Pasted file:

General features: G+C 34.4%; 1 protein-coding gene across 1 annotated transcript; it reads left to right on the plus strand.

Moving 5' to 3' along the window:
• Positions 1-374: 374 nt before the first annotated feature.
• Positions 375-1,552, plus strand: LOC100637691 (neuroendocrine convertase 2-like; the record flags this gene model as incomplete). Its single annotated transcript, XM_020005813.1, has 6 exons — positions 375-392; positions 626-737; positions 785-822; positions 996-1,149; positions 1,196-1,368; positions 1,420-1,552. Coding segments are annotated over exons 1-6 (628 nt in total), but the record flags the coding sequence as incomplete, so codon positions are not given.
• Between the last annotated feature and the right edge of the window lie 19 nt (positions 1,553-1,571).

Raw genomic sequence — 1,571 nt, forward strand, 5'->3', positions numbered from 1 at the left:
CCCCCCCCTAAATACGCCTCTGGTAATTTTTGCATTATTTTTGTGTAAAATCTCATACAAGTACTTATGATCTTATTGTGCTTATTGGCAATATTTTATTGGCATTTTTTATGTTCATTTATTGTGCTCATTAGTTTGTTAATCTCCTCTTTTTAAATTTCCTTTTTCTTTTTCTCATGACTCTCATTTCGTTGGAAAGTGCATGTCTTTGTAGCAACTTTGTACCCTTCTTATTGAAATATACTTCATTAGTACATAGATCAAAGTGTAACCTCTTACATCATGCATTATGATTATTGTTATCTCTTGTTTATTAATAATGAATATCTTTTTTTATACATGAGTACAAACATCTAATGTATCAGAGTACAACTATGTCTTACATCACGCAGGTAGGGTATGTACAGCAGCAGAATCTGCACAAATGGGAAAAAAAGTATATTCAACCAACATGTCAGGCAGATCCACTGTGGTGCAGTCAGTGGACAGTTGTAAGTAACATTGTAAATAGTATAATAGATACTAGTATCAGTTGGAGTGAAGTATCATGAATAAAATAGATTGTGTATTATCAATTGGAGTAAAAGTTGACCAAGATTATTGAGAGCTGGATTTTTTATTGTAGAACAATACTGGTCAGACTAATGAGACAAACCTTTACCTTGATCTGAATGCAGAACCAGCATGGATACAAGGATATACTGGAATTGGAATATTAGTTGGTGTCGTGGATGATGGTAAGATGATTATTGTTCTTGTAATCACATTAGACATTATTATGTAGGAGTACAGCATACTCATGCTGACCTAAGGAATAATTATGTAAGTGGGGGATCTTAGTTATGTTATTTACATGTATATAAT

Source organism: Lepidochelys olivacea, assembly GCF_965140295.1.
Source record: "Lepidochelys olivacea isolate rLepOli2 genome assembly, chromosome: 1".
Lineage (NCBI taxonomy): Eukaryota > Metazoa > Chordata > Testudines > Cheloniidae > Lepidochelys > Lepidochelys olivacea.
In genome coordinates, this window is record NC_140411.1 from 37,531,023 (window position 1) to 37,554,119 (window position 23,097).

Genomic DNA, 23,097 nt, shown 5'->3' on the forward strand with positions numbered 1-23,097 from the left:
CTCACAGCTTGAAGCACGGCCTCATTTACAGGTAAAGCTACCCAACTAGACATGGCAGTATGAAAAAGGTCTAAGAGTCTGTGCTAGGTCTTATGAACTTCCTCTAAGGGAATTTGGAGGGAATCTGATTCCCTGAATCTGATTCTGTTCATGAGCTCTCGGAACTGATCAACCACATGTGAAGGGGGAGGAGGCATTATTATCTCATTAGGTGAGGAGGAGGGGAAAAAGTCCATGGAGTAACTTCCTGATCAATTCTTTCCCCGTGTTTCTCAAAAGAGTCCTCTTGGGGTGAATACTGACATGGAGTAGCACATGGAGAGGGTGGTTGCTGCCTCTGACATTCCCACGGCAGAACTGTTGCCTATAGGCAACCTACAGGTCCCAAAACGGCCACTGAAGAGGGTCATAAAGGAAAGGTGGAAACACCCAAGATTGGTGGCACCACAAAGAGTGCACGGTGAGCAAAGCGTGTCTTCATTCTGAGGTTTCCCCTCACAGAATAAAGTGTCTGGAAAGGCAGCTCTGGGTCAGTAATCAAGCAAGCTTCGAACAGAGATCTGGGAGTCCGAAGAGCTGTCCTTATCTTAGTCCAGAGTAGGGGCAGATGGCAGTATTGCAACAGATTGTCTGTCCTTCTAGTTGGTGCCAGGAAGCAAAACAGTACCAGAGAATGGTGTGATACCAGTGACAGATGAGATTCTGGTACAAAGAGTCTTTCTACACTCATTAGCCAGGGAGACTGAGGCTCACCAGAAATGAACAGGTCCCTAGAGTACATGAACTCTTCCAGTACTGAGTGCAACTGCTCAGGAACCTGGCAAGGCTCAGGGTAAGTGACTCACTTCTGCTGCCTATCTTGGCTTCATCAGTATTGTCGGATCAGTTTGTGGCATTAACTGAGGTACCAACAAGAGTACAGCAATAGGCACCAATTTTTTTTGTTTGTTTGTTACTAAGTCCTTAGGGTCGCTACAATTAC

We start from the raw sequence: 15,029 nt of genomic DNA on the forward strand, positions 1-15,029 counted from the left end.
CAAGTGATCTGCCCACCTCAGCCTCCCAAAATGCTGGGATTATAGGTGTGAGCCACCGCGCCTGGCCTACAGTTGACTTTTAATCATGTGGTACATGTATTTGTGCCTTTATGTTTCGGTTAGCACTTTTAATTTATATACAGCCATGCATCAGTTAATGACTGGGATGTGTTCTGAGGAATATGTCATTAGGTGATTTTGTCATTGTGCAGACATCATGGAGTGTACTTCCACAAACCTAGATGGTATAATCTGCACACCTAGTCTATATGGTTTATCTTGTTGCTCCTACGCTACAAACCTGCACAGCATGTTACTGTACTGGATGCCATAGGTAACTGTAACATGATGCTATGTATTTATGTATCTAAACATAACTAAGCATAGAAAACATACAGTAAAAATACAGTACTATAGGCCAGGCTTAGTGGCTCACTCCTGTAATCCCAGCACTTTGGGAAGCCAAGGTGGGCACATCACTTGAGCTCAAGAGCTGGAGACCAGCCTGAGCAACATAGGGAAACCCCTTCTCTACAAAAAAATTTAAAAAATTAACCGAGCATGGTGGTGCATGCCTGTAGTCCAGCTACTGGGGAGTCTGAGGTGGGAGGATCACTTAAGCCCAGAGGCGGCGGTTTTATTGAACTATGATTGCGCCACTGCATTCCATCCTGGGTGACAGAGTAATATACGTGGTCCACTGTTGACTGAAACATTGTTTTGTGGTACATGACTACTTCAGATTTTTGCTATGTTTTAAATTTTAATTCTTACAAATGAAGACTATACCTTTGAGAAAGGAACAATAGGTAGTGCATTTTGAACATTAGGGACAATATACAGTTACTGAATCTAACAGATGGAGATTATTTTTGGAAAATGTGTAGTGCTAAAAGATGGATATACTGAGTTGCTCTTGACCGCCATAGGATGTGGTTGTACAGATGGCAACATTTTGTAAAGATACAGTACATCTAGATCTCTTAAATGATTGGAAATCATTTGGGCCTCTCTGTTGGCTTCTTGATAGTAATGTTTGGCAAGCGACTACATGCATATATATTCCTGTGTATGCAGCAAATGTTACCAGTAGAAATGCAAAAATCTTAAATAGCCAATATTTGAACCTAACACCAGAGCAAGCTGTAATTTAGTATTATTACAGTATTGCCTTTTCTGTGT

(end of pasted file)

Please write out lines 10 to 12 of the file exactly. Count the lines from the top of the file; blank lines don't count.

Lineage (NCBI taxonomy): Eukaryota > Metazoa > Chordata > Testudines > Cheloniidae > Lepidochelys > Lepidochelys olivacea.
In genome coordinates, this window is record NC_140411.1 from 37,531,023 (window position 1) to 37,554,119 (window position 23,097).

Genomic DNA, 23,097 nt, shown 5'->3' on the forward strand with positions numbered 1-23,097 from the left: